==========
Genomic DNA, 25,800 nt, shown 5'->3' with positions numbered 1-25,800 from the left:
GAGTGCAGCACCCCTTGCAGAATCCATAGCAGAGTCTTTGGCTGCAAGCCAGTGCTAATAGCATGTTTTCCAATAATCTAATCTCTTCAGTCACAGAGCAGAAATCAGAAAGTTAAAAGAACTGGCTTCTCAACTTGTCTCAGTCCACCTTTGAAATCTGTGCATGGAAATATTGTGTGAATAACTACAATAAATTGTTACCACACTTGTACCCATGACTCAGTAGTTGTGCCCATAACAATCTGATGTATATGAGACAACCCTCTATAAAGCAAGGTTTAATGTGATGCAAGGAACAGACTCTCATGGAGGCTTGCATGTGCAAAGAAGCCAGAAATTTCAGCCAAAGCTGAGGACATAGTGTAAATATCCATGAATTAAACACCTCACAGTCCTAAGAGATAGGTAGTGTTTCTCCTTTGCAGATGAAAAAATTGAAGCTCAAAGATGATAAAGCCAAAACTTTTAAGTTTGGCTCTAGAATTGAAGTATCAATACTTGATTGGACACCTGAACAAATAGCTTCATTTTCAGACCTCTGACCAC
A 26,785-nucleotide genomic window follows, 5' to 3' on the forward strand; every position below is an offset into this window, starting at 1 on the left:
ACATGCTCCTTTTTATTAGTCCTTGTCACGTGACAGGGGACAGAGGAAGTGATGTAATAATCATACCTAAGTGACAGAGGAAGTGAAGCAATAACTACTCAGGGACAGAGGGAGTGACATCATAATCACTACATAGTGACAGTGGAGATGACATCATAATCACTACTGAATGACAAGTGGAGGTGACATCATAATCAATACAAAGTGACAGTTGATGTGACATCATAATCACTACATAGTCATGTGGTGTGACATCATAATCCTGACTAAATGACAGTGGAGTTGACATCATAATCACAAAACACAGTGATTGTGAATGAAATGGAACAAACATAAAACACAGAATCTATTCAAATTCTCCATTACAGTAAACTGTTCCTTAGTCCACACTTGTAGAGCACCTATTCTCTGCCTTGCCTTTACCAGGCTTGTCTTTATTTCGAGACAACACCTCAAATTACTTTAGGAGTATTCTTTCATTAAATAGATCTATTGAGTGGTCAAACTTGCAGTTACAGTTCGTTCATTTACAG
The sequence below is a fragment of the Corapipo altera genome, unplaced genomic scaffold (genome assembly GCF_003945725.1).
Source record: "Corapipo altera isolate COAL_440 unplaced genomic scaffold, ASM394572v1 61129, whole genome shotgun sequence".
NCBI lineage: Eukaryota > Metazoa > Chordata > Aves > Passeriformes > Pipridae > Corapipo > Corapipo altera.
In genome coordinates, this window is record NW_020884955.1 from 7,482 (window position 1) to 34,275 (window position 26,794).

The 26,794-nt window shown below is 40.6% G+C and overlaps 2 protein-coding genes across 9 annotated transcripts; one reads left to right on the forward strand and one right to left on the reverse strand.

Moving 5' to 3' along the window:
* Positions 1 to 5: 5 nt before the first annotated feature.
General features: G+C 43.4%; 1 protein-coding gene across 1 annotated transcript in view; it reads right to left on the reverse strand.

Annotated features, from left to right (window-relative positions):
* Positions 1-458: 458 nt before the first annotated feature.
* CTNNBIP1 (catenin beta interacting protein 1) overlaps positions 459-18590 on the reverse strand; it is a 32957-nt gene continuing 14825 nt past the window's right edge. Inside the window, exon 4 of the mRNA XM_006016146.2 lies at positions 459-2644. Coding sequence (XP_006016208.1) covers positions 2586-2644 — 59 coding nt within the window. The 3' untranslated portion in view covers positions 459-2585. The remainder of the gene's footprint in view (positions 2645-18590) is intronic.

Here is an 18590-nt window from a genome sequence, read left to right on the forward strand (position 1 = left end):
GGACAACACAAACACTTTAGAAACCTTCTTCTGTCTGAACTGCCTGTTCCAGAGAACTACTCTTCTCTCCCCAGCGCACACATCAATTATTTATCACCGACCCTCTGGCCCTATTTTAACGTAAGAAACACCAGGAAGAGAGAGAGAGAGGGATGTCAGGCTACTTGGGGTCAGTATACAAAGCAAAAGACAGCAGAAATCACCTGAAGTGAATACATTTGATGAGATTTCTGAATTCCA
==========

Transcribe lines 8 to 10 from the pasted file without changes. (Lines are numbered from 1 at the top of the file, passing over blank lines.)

In genome coordinates, this window is record NW_020884955.1 from 7,482 (window position 1) to 34,275 (window position 26,794).

The 26,794-nt window shown below is 40.6% G+C and overlaps 2 protein-coding genes across 9 annotated transcripts; one reads left to right on the forward strand and one right to left on the reverse strand.

Moving 5' to 3' along the window: